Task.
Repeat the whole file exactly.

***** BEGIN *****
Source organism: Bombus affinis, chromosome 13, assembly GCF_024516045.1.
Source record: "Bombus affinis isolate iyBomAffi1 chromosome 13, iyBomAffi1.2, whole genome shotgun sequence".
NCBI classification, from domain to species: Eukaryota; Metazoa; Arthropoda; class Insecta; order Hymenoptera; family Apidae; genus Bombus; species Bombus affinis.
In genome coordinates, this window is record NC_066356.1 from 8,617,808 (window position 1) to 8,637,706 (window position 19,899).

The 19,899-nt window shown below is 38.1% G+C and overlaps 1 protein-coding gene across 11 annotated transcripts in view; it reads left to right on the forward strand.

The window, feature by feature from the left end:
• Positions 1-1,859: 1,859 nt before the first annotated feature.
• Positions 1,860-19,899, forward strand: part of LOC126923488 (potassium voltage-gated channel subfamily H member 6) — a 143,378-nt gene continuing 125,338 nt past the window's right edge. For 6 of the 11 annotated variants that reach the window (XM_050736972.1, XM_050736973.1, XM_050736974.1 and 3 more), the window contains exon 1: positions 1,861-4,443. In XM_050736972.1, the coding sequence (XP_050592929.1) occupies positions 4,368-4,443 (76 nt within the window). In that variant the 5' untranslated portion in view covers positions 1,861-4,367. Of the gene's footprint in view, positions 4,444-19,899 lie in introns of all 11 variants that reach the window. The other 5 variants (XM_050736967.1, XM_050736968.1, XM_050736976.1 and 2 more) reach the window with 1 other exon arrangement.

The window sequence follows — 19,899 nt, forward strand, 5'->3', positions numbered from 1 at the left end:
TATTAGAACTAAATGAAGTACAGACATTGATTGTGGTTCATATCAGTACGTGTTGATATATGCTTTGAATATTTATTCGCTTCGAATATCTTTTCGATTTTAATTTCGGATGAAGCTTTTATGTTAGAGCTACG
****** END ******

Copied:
Source organism: Bombus affinis, chromosome 13, assembly GCF_024516045.1.
Source record: "Bombus affinis isolate iyBomAffi1 chromosome 13, iyBomAffi1.2, whole genome shotgun sequence".
NCBI classification, from domain to species: Eukaryota; Metazoa; Arthropoda; class Insecta; order Hymenoptera; family Apidae; genus Bombus; species Bombus affinis.
In genome coordinates, this window is record NC_066356.1 from 8,617,808 (window position 1) to 8,637,706 (window position 19,899).

The 19,899-nt window shown below is 38.1% G+C and overlaps 1 protein-coding gene across 11 annotated transcripts in view; it reads left to right on the forward strand.

The window, feature by feature from the left end:
• Positions 1-1,859: 1,859 nt before the first annotated feature.
• Positions 1,860-19,899, forward strand: part of LOC126923488 (potassium voltage-gated channel subfamily H member 6) — a 143,378-nt gene continuing 125,338 nt past the window's right edge. For 6 of the 11 annotated variants that reach the window (XM_050736972.1, XM_050736973.1, XM_050736974.1 and 3 more), the window contains exon 1: positions 1,861-4,443. In XM_050736972.1, the coding sequence (XP_050592929.1) occupies positions 4,368-4,443 (76 nt within the window). In that variant the 5' untranslated portion in view covers positions 1,861-4,367. Of the gene's footprint in view, positions 4,444-19,899 lie in introns of all 11 variants that reach the window. The other 5 variants (XM_050736967.1, XM_050736968.1, XM_050736976.1 and 2 more) reach the window with 1 other exon arrangement.

The window sequence follows — 19,899 nt, forward strand, 5'->3', positions numbered from 1 at the left end:
TATTAGAACTAAATGAAGTACAGACATTGATTGTGGTTCATATCAGTACGTGTTGATATATGCTTTGAATATTTATTCGCTTCGAATATCTTTTCGATTTTAATTTCGGATGAAGCTTTTATGTTAGAGCTACG